Warriors star Klay Thompson, in his first in-depth interview since suffering a torn ACL in Game 6 of the NBA Finals in June, characterized the injury as "obviously the most tragic part of sports," saying he was humbled when Golden State then offered him a five-year max contract.
"I knew I did something. But I've never had the severity of an ACL injury or an injury that bad," Thompson told ESPN's Cari Champion in an interview during a "Call of Duty: Modern Warfare" promotional event Thursday in Los Angeles. "So me, personally, I didn't think it was that bad, initially. My adrenaline was so high being Game 6, whatever. I thought I sprained my knee; that's all I thought it was.
"But when I went back to the locker room, it swelled up a lot, didn't feel right. It's just not a good feeling when you feel helpless and the team's out there competing."
Thompson, a month removed from surgery to repair his left knee, is expected to make a full recovery and follow a standard recovery time.
But he said he doubted he would be back before the All-Star break.
"I've heard varying opinions about, especially medically, I don't want to rush it 'cause I want to play until I'm 38, 39, 40 years old," Thompson said. "That's my plan, especially because the way I can shoot the ball. I would love to see the floor this season. I don't know when that is."
Thompson said the Warriors had been fortunate to extend their success as long as they did without running into a spate of injuries like they experienced in the Finals, during which he went down after the Warriors had lost Kevin Durant to a ruptured Achilles tendon.
"So many great teams in history, not only basketball but all sports, have been struck by an injury bug," Thompson told ESPN's Champion. "And us, the Warriors, we were, that five-year run we had, five straight Finals, we were very lucky. We obviously had bumps in the road, but nothing as traumatic as what me and Kevin went through.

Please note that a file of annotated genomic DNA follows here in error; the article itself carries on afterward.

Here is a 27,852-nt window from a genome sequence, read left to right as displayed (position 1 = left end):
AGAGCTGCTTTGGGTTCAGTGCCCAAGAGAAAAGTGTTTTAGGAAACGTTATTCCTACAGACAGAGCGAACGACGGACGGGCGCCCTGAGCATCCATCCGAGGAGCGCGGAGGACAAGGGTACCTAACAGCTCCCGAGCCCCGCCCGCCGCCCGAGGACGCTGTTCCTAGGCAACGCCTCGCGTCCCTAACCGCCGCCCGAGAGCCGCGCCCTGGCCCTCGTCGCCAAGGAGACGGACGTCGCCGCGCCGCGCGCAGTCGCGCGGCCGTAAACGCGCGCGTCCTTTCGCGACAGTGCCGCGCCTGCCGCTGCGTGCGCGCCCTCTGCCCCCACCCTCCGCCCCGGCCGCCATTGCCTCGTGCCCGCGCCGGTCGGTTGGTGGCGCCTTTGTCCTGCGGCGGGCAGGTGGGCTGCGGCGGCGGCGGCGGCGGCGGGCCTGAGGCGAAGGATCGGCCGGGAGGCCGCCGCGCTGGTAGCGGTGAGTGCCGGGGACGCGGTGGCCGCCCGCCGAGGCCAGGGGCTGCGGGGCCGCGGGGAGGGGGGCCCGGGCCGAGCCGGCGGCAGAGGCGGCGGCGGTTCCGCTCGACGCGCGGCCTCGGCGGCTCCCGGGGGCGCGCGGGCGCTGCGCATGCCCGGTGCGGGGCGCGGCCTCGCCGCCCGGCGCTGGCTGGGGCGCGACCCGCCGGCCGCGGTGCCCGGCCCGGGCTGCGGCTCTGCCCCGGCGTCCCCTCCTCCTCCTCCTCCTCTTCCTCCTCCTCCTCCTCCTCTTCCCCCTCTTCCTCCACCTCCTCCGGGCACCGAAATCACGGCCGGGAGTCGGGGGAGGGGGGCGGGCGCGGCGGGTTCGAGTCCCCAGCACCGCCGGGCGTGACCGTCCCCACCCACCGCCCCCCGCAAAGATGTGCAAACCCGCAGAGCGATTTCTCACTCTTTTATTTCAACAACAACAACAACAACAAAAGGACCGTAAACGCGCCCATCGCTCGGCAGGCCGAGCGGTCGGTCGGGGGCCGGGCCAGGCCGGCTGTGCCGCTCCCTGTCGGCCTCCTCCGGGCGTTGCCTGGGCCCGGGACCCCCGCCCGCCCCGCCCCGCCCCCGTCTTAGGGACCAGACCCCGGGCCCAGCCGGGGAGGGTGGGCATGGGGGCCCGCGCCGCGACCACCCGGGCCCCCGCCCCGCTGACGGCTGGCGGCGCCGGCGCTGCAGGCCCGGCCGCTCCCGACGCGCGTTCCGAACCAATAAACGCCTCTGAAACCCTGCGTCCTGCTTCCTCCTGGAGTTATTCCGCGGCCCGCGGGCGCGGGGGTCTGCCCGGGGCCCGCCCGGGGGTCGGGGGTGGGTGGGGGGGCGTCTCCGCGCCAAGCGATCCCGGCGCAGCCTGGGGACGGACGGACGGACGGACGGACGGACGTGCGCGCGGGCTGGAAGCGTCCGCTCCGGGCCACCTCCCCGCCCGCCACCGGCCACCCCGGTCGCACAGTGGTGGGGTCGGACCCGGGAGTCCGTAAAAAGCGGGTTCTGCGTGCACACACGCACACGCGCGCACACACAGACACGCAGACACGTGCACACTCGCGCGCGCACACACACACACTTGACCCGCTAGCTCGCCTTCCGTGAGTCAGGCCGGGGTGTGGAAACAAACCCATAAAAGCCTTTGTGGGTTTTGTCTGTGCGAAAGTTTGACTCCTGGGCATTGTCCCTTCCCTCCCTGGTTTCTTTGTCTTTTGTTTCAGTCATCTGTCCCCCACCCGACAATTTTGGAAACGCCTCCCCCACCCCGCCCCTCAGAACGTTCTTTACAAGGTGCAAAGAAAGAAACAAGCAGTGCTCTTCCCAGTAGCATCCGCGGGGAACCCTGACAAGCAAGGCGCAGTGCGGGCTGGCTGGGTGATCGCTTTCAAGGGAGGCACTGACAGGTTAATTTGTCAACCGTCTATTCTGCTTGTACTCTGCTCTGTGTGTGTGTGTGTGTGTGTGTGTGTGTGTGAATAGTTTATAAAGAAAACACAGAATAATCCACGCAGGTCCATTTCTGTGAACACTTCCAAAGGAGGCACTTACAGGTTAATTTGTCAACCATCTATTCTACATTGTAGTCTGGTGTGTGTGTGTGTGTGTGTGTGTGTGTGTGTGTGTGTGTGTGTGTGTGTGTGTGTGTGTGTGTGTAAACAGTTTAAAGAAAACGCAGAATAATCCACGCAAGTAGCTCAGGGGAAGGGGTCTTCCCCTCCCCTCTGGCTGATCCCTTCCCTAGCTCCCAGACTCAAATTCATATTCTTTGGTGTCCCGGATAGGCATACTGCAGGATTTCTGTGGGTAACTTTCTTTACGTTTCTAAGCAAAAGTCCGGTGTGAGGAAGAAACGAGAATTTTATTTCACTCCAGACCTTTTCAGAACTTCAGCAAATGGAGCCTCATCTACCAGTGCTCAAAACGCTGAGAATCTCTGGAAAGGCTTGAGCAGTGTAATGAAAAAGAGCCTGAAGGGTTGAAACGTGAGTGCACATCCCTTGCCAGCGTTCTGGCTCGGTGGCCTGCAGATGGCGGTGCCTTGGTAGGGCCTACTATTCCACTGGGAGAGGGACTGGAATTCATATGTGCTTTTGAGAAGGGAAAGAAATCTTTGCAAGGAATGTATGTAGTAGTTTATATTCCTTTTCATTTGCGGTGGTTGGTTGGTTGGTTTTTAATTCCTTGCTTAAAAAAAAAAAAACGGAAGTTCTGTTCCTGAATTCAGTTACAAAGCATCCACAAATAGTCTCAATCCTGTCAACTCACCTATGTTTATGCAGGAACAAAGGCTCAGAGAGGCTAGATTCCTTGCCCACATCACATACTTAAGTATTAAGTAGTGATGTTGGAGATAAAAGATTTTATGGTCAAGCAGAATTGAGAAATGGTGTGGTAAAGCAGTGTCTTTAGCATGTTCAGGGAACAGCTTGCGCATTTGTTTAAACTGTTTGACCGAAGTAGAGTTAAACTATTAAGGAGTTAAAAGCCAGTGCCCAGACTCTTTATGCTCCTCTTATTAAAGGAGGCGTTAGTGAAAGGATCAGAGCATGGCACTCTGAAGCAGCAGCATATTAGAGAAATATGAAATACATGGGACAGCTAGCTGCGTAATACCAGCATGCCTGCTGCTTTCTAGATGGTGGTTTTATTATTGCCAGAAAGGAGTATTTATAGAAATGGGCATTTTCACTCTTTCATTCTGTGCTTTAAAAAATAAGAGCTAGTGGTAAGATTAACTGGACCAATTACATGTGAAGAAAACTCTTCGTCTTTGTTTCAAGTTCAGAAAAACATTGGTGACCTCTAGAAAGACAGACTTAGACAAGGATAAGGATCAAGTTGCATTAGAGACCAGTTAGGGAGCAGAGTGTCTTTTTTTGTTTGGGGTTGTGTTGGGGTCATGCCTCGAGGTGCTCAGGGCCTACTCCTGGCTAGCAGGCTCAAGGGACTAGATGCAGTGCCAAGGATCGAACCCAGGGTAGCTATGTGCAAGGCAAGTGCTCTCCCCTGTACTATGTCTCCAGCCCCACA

"So it was humbling, but the Warriors showed their loyalty and their respect for me, offering me that five-year deal," Thomson said of his new $190 million contract. "Jumped on that as soon as I could, just because the history with this team and the franchise it would be so hard to leave. And the feeling of, you know, unfinished business, getting that close in the Finals, or to the fourth championship -- tasting it -- just being out of reach.
"It's the pain of sports, but it's what keeps me motivated."
Thompson, 29, tore the ACL when he landed hard on a breakaway dunk attempt in the third quarter of Game 6. Golden State was leading 83-80 at the time; the Toronto Raptors went on to win 114-110 to finish off a 4-2 series victory and end the Warriors' two-year run as NBA champions.
Several key pieces from that Golden State team have since been lost to free agency, forcing the Warriors to rebuild with what Thompson said were "guys who fit our system."
"And we'll carve out a nice role for all of them," Thompson said.
Thompson added that despite the roster turnover, he is confident the Warriors will remain competitive for at least five more years.
"I think that's a little premature, saying there's no more dynasty," Thompson said. "I mean, we still have Stephen Curry, a two-time MVP, Draymond Green, a defensive player of the year. Adding D'Angelo Russell was an incredible gift for us; I mean, that kid's going to blossom into a superstar in this league. That gave me and honestly my teammates a breath of fresh life to see him come on board. Losing Andre [Iguodala] and Shaun [Livingston], that veteran presence, is going to be tough just because they've been so crucial to our development as a team the last few years. But I love the guys we've added. Getting Kevon Looney back is huge. His role in the playoffs was instrumental in getting us to the Finals. Same with Willie Cauley-Stein. I think his ability to play above the rim and run the floor is going to be great for us.
"And to say the dynasty is over I think is a little ignorant, 'cause I think I'm going to come back 100 percent -- I think I'm going to come back even better and more athletic. And it would not be smart to count the Dubs out. That's all I tell people, especially with the chemistry we still have and our foundation still being there, I think we have the ability to continue this run."